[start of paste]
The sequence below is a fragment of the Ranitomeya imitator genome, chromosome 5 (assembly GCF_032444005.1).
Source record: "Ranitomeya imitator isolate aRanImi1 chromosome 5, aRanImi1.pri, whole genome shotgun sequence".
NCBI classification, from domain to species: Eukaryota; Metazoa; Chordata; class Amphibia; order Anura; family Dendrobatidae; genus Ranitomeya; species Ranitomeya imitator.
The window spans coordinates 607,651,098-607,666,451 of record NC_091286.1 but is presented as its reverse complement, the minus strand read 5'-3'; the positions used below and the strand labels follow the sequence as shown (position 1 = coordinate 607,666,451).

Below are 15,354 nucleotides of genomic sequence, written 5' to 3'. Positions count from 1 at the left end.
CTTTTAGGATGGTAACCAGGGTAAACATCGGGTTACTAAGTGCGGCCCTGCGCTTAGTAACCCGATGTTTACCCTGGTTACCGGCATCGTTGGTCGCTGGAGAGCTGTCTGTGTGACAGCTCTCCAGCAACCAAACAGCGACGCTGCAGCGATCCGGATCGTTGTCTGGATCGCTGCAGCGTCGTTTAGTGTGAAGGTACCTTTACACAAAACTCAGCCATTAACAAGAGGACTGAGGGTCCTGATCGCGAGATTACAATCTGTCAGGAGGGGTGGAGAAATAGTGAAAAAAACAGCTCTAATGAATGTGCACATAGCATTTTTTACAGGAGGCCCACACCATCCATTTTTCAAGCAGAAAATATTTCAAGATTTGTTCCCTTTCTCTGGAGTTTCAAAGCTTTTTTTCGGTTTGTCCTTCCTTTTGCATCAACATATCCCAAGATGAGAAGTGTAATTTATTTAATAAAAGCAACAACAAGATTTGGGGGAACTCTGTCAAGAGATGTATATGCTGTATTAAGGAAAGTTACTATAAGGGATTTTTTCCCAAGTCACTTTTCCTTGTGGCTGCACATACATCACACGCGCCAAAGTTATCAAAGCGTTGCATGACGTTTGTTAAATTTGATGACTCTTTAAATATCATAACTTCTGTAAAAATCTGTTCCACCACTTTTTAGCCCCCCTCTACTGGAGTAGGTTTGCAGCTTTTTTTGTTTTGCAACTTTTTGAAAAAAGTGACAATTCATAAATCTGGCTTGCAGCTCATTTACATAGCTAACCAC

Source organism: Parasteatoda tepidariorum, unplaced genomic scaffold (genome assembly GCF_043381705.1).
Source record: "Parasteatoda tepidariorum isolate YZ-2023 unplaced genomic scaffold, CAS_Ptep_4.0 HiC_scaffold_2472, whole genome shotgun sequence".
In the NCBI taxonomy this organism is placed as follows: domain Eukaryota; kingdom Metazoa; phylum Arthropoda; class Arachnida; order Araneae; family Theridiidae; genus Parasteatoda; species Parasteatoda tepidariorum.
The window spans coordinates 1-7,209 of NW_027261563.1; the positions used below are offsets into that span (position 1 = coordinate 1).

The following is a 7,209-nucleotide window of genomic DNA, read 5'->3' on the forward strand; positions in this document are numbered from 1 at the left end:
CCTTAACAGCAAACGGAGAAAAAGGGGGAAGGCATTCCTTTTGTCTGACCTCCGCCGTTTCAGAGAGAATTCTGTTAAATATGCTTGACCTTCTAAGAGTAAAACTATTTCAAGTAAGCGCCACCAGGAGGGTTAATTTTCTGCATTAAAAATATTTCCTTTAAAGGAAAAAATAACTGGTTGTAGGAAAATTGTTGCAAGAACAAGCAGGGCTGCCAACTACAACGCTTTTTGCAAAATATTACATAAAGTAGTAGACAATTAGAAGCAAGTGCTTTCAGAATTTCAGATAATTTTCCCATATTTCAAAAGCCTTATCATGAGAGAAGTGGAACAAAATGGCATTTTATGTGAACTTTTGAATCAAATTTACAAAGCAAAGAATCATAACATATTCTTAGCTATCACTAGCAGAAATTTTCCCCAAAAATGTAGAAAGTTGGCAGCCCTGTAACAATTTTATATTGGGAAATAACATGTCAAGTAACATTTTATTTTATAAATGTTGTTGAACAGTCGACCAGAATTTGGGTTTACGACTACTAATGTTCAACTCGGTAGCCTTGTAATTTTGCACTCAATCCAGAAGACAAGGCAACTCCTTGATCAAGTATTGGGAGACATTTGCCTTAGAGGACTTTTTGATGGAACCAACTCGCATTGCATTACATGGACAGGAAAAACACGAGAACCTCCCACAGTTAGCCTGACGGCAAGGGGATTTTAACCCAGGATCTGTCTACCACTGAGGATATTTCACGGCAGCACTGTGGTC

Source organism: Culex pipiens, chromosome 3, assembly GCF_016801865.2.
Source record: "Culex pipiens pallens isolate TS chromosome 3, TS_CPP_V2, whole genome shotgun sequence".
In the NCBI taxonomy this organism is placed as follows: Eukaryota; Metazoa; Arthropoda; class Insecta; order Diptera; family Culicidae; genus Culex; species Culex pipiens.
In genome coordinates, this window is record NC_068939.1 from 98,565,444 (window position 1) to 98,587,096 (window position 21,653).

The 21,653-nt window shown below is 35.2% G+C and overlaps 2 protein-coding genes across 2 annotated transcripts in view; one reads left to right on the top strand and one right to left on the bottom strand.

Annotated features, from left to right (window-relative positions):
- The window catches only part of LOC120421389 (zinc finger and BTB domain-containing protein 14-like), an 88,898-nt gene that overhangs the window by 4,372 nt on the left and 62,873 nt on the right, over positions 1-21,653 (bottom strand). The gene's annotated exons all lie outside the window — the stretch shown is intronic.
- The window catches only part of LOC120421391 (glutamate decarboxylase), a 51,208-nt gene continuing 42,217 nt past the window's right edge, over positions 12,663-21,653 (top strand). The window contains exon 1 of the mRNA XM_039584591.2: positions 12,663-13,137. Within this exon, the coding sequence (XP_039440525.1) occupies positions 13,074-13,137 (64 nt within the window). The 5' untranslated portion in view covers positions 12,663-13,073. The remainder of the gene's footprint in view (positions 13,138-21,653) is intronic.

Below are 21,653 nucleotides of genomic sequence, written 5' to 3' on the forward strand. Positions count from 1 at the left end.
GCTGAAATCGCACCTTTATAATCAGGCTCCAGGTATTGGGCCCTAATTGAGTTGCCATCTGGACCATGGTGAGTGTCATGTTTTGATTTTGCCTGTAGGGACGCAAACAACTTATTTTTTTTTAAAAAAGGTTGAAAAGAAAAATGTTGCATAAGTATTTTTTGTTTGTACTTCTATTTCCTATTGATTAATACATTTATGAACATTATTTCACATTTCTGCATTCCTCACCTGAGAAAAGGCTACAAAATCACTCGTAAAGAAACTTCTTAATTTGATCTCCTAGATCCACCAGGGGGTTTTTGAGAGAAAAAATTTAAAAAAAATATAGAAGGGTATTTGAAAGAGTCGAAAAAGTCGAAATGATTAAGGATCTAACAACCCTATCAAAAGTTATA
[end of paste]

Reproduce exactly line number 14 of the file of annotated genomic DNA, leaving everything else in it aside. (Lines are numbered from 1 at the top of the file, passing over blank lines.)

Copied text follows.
Source record: "Culex pipiens pallens isolate TS chromosome 3, TS_CPP_V2, whole genome shotgun sequence".